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Last updated: October 05, 2017

Broken But Not Destroyed

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Ferguson Salon Owner’s Resolve to Stay in Business Despite Devastation Two Years in a Row


It was a few days before the official start of back to school last August and Dellena Jones of Salon 911 in Ferguson, Missouri had been taking care of her two daughter’s hairstyles for the new school year.  She had been out of town the previous weekend, and while she was aware that there was unrest in the surrounding area resulting from the Michael Brown shooting, she was not aware of the extent to which the protests and rioting had escalated. When we spoke with her earlier this week to see how her salon was holding up, she described for us last years unrest, which originally devastated her salon.


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“It was like a scene right out of a movie.” Dellena recalls, discussing the rioters marching down Florissant Ave., where her salon is located. “People were throwing things up against the windows of my shop.  My first concern of course, was my girls.  We ran out the back [of the salon] to our car. The outside was smoky from the fires and the tear gas, there was so much traffic from everyone trying to get out. People were jumping on the hood of my car and pounding on my windows, my girls were screaming…”



The following morning when she returned to the salon that she has owned for three years, and worked at for sixteen, her salon was in shambles.  Windows were broken, bricks and other projectiles littered the floor—the damage to her salon amounted to well over thirty-thousand dollars.  “That was just the damage,” she explains, “it doesn’t include the loss of revenue from all of the days the salon was shut down, or from the continued loss of customers for the remainder of 2014.”


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Prior to the riots, Salon 911 was blossoming into a very successful business for the single mother of two.  She had become so busy that four new stylists were slated to begin working for her.  Thanks to her location right on the main thoroughfare in downtown Ferguson, she would receive lots of foot traffic from people walking up and down the street as well as drive up customers who found her salon simply passing by. 


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“It wasn’t until the beginning of this year, around the end of January, that things started to pick up again.”  Thanks in part to friends and the community pitching in to help her rebuild, her salon was at least functioning —though not entirely repaired. “I still needed new floors, my windows were boarded up for a long time until I could afford to have them repaired.” Dellena explained, “but my customers were returning and we had a steady stream of business once again.”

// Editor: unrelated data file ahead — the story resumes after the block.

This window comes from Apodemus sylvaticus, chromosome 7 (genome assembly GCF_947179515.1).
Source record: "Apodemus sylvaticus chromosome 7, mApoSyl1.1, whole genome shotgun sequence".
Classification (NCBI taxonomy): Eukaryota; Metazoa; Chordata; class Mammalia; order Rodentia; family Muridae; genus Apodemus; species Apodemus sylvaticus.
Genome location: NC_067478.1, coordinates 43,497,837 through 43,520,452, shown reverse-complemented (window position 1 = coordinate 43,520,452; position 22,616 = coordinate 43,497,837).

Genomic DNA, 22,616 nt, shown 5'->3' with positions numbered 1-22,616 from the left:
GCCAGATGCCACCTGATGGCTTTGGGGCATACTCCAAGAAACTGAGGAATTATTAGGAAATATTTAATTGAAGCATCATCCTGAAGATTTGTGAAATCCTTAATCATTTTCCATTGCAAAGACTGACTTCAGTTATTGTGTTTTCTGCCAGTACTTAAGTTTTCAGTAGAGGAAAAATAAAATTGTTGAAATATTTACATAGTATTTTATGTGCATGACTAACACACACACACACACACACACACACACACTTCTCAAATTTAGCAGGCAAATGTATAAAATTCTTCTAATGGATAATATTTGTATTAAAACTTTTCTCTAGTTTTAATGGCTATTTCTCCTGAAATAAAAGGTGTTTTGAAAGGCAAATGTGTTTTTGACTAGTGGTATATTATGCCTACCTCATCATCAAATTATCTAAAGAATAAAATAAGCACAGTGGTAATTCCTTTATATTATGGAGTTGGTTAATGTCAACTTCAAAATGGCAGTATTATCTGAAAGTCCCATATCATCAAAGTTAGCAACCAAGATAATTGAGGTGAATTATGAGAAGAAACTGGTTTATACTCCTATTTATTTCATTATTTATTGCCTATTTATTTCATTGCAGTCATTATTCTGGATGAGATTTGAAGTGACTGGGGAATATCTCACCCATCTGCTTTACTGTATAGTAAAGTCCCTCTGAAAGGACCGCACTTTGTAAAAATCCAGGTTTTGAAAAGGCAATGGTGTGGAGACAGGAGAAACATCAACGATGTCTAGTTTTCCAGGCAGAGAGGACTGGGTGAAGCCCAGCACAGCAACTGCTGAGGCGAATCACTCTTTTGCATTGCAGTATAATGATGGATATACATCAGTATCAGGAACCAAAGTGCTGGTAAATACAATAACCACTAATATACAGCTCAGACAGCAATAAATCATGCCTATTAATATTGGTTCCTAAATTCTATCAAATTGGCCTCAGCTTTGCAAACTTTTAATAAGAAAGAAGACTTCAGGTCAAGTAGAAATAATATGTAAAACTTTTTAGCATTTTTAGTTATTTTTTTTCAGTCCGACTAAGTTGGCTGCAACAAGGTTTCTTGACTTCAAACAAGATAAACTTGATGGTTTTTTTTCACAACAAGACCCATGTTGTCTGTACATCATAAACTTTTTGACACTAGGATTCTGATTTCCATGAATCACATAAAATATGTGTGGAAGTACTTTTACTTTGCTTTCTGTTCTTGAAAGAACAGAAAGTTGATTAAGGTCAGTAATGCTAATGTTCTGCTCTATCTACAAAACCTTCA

Fast forward to this past weekend, and the first anniversary of the Michael Brown shootings.  Ferguson is once again under a state of emergency, and Dellena’s salon—is once again a target.  She was away for the weekend at a family reunion, unaware of what was occurring once again to her salon. We spoke with her this week to see how her salon was holding up.


“The glass was broken again, pieces of concrete and such are everywhere. The floor is torn up.” 



The community along with her friends came to her aid once again, lending a hand in getting the debris cleared away.


“Yesterday when I got there [to the salon], my friends and family had come and cleaned it all up while I was outside talking to the press.”


With no aid from the state, Dellena’s only aid to help rebuild her salon is through low-interest loans. Unfortunately with the current state of emergency, she has been unable to open for business this week.


“I keep hoping to be open. But it’s a day-by-day thing because we just don’t know what’s going to happen.”


In need of work, one of the two stylists she employs in her salon had to go elsewhere to work, so her staff has now dwindled to herself and one part-time lady.  As the sole income provider for her family however, Dellena reiterated that she isn’t able to just simply not work and wait it out.  Resolved to continue to keep her business afloat, she will revert to styling in her home or at clients homes until she can once again get the monies needed to repair her salon. 


While her own business struggles to maintain a stable footing, Dellena is working tirelessly to ensure that Florissant Ave. businesses won’t face these kinds of struggles alone in the future.  She has created a business association for all of the business owners in Ferguson, which has been set up to allow them to help each other, heal each other and create unity amongst them. 



“I know that with me personally, if I know that someone needs help, I try to share that information with everyone that I know, so that they can get assistance,” says Dellena.  “That’s why we need this association—then we can all work together in getting the word out to help others in our community who need help.”



Life for each of us is full of challenges.  While the heartaches and struggles that happen to us may be out of our control, what we can control is how we respond to those challenges.  That is what make Dellena’s story so inspirational.  When we heard her story and learned of her resolve to never give up, we immediately wanted to share it with you, our community of stylists and salon owners who know first-hand the difficulties of being a salon owner.  Just as Dellena strives to unite her community, we too love the unity that we find within our community of artists. 


Below is Dellena’s video and GoFundMe page, should you want to help out a fellow member of your salon community.